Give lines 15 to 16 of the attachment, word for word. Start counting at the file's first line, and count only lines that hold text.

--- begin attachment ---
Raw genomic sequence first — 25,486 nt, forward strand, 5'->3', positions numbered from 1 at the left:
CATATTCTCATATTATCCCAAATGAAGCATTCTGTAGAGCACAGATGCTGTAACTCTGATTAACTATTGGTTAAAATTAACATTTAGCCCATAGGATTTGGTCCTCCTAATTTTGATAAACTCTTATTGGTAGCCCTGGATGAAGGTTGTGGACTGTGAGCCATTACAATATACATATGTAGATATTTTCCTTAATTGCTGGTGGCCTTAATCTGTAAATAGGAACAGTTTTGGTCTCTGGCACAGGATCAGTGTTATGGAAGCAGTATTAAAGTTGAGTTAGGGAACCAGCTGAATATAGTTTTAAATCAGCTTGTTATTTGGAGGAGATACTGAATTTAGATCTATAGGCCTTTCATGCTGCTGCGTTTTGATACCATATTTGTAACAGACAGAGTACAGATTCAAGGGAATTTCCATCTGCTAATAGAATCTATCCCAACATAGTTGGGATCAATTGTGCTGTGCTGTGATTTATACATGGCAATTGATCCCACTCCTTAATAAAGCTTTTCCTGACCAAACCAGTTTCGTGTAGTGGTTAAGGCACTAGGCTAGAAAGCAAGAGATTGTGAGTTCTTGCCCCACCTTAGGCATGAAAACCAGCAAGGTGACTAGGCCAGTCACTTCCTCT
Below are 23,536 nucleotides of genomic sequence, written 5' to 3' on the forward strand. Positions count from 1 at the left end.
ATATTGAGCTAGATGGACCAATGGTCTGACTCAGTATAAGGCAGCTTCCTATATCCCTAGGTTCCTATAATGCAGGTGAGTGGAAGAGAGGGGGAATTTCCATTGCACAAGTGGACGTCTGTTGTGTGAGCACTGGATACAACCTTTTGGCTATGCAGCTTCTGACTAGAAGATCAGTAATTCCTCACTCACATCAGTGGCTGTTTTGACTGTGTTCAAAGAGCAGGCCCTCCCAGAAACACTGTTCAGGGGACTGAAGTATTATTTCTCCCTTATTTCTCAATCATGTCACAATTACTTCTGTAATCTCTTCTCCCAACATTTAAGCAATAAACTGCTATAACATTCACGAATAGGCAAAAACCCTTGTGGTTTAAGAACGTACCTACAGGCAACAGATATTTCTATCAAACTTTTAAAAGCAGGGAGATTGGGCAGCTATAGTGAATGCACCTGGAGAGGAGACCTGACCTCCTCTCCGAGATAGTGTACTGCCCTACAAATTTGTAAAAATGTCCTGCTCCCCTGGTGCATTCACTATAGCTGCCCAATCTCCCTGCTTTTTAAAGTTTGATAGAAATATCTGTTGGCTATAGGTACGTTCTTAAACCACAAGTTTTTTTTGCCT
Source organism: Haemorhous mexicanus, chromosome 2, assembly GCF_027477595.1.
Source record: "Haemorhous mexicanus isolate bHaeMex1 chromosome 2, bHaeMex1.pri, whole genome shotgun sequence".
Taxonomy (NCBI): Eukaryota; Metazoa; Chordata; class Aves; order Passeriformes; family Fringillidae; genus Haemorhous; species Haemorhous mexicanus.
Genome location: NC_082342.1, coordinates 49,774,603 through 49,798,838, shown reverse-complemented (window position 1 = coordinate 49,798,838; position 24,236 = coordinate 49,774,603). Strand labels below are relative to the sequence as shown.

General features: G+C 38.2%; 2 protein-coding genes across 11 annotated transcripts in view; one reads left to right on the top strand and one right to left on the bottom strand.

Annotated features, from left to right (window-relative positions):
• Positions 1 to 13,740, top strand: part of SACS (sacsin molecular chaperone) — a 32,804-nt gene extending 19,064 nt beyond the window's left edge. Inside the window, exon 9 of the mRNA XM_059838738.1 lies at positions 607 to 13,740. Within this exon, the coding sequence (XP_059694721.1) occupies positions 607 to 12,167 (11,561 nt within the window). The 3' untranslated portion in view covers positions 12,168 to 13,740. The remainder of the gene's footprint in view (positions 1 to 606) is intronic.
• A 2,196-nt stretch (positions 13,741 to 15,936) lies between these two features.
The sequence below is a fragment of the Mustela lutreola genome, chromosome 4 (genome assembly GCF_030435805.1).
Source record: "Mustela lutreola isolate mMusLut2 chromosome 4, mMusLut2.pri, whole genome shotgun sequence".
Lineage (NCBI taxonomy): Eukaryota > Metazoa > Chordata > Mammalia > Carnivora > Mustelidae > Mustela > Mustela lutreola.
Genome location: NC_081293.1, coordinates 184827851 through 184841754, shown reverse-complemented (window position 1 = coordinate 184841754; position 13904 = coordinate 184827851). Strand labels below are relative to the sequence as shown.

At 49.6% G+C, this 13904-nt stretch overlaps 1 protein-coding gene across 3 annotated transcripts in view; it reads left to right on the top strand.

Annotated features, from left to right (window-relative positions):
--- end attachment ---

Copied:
Lineage (NCBI taxonomy): Eukaryota > Metazoa > Chordata > Mammalia > Carnivora > Mustelidae > Mustela > Mustela lutreola.
Genome location: NC_081293.1, coordinates 184827851 through 184841754, shown reverse-complemented (window position 1 = coordinate 184841754; position 13904 = coordinate 184827851). Strand labels below are relative to the sequence as shown.